Prior to the February 2019 announcement that the Household Food Security Survey Module (HFSSM) will be used to estimate household food insecurity, there has not been a standardised measurement approach used in the United Kingdom (UK). Measurement has instead been somewhat inconsistent, and various indicators have been included in national and regional surveys. There remains a gap relating to the comparative usefulness of current and past food insecurity measures used in Northern Ireland (NI) (HFSSM; European Union-Survey of Income and Living Conditions (EU-SILC) food deprivation questions), and the potential usefulness of a headline indicator similar to that used to measure fuel poverty. This study presents findings from Northern Ireland (NI) stakeholder interviews (n = 19), which examined their perspectives on food insecurity measures which have previously been or are currently, or could potentially, be used in the UK/NI (HFSSM; EU-SILC food deprivation questions; headline indicator). Interview transcripts were coded using QSR NVivo (v.12) and inductively analysed to identify relevant themes. Stakeholders preferred the HFSSM to the EU-SILC, reasoning that it is more relevant to the food insecurity experience. A headline indicator for food insecurity was considered useful by some; however, there was consensus that it would not fully encapsulate the food insecurity experience, particularly the social exclusion element, and that it would be a complex measure to construct, with a high degree of error. This research endorses the use of the HFSSM to measure food insecurity in the UK, and provides recommendations for consideration of any future modification of the HFSSM or EU-SILC measurement instruments.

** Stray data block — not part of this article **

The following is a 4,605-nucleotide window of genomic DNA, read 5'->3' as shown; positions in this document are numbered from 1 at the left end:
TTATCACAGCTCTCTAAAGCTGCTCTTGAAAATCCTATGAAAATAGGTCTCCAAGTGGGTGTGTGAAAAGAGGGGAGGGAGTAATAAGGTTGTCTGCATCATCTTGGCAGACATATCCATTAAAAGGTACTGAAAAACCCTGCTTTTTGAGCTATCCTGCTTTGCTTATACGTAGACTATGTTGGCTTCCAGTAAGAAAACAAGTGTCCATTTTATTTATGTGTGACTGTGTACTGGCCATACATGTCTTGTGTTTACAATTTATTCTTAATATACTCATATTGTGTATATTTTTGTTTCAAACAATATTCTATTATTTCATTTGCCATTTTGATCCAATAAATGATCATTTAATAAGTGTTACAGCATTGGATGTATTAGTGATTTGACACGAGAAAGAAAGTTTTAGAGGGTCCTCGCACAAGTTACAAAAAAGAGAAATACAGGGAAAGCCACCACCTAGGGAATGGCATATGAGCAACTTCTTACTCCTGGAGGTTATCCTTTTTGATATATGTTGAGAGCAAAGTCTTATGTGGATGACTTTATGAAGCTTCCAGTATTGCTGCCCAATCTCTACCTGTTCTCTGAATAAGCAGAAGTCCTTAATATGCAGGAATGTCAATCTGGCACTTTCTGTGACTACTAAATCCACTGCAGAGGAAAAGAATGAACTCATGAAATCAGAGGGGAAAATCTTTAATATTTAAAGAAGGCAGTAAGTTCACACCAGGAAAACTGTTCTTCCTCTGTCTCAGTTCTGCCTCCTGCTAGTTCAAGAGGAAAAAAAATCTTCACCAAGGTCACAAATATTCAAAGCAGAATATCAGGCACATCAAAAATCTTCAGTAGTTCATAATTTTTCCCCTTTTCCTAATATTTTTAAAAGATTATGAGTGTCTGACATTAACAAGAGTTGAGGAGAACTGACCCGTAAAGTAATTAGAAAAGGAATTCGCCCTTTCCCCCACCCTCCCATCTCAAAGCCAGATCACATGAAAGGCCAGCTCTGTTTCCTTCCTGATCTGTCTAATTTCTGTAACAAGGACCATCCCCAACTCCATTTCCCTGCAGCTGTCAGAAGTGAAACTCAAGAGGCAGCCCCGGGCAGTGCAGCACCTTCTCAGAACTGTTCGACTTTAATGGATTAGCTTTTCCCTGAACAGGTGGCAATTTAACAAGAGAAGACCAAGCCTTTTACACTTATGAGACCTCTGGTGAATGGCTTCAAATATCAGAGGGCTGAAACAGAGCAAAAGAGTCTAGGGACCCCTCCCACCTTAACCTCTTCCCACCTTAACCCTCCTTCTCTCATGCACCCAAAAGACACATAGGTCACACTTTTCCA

|Number of pages||21|
|Journal||Social Indicators Research|
|Early online date||11 Jan 2022|
|Publication status||Published online - 11 Jan 2022|
Bibliographical noteFunding Information:
Open Access funding provided by the IReL Consortium. This research was funded by the Department for Employment and Learning, Northern Ireland.
© 2022, The Author(s).
- Food insecurity
- food poverty
- Northern Ireland